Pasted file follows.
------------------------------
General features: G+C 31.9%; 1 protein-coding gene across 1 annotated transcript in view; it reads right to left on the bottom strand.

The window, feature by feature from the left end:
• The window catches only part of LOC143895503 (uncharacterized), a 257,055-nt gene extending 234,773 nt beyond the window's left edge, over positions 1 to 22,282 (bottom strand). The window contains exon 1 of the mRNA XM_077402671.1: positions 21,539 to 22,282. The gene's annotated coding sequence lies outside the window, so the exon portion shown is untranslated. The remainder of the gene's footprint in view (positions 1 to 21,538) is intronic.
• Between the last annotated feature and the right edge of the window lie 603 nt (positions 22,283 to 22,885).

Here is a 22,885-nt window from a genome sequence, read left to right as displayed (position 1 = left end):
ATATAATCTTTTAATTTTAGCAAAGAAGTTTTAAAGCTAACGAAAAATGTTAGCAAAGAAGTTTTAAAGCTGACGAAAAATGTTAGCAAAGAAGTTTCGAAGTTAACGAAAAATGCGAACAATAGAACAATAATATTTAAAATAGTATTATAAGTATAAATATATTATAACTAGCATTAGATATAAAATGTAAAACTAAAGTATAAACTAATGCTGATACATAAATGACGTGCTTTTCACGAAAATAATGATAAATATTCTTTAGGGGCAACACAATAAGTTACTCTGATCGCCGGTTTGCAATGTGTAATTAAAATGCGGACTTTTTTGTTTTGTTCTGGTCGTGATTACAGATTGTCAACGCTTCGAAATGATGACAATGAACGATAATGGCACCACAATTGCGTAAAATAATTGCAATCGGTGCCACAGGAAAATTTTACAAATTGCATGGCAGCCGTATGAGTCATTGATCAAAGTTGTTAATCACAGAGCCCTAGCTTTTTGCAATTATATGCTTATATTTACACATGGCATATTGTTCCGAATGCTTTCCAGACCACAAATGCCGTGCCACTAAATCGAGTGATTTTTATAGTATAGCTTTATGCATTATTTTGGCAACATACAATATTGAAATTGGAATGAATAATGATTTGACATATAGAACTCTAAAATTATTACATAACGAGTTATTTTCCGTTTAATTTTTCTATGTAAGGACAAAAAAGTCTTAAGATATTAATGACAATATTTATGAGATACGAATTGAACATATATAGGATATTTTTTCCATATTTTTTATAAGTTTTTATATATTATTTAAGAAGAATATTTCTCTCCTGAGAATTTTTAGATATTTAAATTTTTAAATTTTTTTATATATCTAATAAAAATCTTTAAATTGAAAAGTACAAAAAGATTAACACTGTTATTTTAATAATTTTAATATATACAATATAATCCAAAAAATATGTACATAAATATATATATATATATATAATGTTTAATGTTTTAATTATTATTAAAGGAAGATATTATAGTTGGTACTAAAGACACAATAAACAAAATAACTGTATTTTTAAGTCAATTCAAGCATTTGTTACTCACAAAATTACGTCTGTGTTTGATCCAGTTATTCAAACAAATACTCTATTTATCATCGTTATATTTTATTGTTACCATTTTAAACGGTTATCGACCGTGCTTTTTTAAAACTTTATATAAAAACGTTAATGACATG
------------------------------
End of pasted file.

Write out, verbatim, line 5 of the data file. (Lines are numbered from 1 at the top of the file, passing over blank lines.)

Here is a 22,885-nt window from a genome sequence, read left to right as displayed (position 1 = left end):